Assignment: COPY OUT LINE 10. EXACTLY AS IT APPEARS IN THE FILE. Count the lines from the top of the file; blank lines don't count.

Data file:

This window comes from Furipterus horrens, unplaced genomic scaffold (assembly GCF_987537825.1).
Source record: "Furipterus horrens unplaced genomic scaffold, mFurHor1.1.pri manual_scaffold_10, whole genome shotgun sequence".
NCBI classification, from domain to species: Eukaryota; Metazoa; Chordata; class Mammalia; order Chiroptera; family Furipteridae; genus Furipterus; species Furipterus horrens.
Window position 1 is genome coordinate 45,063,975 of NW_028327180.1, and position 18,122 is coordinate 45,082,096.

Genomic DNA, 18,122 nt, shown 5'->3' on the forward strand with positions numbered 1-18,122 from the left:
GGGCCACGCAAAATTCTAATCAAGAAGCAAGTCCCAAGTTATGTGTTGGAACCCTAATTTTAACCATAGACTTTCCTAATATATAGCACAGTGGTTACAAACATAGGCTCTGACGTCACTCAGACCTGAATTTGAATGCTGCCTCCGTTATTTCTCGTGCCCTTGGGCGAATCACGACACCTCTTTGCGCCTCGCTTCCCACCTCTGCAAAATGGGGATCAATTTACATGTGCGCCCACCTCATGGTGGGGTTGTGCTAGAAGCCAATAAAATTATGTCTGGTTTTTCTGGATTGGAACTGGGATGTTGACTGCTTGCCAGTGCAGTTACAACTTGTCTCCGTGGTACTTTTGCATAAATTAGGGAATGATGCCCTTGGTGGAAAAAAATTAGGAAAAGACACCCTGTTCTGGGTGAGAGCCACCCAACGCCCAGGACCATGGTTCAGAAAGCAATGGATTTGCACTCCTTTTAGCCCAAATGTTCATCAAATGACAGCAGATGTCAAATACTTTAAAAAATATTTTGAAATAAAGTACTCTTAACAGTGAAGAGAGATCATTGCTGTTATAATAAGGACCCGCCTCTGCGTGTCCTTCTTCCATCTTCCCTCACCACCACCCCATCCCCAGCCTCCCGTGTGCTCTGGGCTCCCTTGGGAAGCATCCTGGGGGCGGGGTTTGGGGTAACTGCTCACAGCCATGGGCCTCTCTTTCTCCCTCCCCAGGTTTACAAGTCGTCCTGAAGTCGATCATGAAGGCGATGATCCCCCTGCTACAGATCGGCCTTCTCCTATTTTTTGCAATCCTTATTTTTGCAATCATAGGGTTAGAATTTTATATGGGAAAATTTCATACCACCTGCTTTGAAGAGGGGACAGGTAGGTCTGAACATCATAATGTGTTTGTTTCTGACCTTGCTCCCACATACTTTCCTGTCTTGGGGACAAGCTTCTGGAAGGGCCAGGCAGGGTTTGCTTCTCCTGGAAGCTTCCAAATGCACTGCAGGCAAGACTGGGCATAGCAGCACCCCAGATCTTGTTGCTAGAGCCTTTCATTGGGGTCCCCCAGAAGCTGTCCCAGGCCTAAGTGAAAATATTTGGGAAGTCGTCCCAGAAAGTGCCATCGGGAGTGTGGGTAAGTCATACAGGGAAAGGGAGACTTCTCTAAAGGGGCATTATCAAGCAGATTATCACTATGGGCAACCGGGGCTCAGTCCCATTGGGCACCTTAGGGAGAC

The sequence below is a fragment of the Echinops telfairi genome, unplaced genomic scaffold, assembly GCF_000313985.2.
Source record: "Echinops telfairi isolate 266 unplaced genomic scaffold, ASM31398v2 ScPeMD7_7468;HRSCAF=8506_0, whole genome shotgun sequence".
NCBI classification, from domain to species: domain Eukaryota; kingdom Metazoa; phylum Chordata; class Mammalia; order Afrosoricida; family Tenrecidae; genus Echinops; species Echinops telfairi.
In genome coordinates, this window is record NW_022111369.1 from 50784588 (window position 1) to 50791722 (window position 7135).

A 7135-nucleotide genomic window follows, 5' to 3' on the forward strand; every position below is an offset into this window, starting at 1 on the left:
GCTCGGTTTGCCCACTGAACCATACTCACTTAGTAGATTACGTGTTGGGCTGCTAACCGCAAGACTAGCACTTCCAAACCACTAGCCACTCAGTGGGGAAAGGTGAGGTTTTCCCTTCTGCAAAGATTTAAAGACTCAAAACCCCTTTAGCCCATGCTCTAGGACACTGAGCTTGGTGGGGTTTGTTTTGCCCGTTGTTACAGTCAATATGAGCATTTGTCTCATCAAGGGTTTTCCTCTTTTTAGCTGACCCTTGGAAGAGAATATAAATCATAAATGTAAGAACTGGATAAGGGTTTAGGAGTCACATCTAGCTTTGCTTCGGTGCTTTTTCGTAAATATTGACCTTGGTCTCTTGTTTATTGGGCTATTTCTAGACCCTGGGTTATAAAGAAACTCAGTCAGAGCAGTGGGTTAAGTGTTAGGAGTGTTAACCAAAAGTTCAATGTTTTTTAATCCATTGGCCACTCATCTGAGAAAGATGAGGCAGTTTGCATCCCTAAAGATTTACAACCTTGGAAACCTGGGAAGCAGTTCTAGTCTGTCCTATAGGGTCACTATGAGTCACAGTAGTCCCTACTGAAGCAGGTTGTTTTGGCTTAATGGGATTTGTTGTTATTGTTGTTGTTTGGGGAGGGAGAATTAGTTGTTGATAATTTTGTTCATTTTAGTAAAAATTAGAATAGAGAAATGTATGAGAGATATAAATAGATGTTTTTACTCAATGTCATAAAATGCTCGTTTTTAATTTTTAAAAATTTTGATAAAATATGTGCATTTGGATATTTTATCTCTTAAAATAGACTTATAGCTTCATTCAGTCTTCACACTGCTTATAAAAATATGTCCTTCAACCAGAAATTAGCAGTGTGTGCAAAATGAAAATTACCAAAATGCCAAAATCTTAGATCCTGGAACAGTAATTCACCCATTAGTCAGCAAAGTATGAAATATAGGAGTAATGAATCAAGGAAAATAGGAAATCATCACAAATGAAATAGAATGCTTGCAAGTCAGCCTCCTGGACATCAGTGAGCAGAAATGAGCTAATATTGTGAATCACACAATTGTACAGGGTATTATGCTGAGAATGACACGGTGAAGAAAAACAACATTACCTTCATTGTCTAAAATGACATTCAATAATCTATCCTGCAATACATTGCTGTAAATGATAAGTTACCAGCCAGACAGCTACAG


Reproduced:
In genome coordinates, this window is record NW_022111369.1 from 50784588 (window position 1) to 50791722 (window position 7135).